now that i make music with the modular i rarely need compression or eq. those things are taken care of within the patch and performance of the part. I do need to run high pass filters on a most everything that shouldn't have lowend since the mx-4s passes dc. I also use that mixer to make virtually every patch in stereo so I don't have a problem with getting massive mixes. So as mentioned before, place sounds around the soundfield and maybe pan. Use delays and reverbs and mix summed to mono. Get that sounding good and then take it off and you'll be blown away. thumbs up
skweeegor
dogoftears wrote:
it is important not to cut too deep and to *never* add with digital EQ


I've read this many, many times. Why specifically is this a general rule? I know logically it makes sense to cut frequencies in order to accentuate a specific range rather than boosting, but why not make use of both if needed? Is there something in particular about digital eq's that makes this a bad idea? What made me re-think this was seeing a video on Depeche Mode's live setup about a year ago. They had all the tracks running through Ableton and its packaged effects, and I distinctly remember seeing the Ableton EQ-8 plug on many tracks with some pretty crazy boosting on certain frequencies - +6db and more! Does the rule change for live use or something? I doubt that DM's people don't know what they're doing.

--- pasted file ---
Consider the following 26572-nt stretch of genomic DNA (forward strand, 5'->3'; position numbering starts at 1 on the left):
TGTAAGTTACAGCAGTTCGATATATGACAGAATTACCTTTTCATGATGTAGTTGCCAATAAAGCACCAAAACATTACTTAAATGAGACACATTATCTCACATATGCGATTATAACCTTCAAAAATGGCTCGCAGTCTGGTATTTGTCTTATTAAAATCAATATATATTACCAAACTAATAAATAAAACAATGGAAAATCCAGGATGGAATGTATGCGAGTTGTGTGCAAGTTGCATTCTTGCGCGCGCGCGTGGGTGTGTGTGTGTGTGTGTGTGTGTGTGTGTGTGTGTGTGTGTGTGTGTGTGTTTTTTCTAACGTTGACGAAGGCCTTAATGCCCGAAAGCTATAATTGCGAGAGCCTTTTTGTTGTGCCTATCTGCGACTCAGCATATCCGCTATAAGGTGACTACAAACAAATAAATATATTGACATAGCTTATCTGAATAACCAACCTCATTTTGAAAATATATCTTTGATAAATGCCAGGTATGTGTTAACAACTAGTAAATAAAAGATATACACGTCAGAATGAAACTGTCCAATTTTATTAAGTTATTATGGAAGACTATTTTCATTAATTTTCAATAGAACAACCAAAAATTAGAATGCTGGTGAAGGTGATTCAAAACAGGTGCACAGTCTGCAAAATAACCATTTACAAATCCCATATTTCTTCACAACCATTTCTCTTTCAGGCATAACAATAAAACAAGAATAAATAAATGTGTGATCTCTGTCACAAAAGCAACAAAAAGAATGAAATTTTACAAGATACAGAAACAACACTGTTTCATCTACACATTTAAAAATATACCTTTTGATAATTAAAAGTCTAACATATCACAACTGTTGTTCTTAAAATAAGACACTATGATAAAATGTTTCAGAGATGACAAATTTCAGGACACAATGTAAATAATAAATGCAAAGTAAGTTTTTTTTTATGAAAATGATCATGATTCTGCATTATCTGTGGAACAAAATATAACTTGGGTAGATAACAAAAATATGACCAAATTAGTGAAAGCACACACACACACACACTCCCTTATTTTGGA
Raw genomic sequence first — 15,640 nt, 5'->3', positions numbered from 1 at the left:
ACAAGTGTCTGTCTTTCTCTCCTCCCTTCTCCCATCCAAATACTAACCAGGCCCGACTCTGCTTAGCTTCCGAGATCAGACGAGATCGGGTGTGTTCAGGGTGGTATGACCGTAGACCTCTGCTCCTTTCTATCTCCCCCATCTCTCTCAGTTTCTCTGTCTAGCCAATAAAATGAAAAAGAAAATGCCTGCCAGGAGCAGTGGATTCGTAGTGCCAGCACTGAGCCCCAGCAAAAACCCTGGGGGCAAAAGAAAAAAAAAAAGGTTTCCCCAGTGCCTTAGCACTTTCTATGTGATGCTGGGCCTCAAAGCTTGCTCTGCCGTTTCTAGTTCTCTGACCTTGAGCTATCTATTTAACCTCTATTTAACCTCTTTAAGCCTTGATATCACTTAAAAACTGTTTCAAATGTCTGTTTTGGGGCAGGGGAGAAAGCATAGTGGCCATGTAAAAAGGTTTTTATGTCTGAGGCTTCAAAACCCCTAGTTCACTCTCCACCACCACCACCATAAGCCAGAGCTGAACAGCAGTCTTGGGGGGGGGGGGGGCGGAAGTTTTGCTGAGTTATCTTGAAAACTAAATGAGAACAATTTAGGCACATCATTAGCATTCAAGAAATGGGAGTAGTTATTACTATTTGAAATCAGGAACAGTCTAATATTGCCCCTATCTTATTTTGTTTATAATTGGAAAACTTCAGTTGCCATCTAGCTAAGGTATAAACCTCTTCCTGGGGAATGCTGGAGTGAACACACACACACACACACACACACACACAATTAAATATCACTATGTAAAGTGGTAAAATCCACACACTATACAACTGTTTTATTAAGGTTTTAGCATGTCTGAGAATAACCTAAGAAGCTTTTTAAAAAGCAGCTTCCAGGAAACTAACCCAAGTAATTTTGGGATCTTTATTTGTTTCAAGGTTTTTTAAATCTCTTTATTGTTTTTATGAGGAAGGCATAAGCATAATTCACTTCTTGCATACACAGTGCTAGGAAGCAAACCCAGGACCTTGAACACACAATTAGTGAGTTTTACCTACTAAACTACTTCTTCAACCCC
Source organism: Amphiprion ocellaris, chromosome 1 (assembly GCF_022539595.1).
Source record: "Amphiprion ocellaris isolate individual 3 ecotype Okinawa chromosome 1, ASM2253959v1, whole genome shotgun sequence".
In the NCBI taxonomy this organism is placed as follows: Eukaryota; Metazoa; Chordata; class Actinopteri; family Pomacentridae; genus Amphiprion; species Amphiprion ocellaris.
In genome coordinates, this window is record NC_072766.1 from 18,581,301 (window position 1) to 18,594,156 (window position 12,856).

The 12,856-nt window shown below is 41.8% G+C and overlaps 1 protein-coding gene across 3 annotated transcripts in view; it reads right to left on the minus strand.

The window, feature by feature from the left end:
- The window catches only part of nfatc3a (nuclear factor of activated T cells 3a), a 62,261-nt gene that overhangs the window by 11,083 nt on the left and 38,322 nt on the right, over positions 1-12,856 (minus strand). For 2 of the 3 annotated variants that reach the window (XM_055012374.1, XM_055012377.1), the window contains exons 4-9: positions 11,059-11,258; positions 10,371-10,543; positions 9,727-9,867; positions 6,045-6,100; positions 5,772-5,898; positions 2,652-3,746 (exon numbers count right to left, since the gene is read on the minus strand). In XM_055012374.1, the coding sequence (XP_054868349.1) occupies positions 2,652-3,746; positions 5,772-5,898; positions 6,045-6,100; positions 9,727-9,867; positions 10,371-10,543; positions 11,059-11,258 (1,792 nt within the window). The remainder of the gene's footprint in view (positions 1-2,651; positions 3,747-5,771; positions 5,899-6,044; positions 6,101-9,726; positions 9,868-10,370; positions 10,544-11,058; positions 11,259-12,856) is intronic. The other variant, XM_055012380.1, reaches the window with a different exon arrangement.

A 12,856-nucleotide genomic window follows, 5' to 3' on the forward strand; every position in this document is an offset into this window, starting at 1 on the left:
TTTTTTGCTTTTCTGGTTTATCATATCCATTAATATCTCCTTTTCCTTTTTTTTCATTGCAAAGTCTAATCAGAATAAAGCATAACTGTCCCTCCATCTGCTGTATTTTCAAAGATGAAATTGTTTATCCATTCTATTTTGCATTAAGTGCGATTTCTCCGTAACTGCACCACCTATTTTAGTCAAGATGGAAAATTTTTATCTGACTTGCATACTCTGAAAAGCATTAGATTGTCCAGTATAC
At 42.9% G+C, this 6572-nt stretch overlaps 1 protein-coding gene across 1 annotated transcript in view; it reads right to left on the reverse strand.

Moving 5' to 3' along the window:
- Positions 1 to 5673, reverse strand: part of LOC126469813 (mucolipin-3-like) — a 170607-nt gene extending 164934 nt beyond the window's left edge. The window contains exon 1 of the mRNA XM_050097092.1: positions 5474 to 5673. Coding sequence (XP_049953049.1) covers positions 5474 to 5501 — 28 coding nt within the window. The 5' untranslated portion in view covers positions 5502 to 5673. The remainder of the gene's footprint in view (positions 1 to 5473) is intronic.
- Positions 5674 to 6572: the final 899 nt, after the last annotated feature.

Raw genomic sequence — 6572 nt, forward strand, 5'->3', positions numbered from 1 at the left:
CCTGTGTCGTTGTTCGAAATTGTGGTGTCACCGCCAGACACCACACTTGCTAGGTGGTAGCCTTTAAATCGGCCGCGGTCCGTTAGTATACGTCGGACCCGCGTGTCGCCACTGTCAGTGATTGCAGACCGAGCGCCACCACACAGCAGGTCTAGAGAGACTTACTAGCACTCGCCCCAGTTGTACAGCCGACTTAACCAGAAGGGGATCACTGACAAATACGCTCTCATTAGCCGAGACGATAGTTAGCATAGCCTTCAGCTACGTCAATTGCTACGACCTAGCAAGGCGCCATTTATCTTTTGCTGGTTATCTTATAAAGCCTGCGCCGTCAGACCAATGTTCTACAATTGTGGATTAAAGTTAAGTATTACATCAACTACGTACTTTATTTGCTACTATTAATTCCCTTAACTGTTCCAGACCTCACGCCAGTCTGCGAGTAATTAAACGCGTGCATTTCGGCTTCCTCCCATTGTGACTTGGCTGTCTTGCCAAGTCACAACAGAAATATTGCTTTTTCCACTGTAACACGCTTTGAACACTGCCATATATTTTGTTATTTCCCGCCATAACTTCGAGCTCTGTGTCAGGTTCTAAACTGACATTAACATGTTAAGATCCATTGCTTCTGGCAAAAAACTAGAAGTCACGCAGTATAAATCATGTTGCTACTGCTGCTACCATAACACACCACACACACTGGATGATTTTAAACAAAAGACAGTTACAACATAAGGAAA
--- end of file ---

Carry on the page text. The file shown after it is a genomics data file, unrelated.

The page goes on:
Curtischip
skweeegor wrote:
dogoftears wrote:
it is important not to cut too deep and to *never* add with digital EQ


I've read this many, many times. Why specifically is this a general rule? I know logically it makes sense to cut frequencies in order to accentuate a specific range rather than boosting, but why not make use of both if needed? Is there something in particular about digital eq's that makes this a bad idea? What made me re-think this was seeing a video on Depeche Mode's live setup about a year ago. They had all the tracks running through Ableton and its packaged effects, and I distinctly remember seeing the Ableton EQ-8 plug on many tracks with some pretty crazy boosting on certain frequencies - +6db and more! Does the rule change for live use or something? .


DM's Abelton rig is not what you think its for, you've been misinformed if you think they run "The Show" on Ableton... its for something far more creative and very much improvised than one would think and is not at all the mix of the gig, far from it, Ableton is about 5/% of the sound you hear.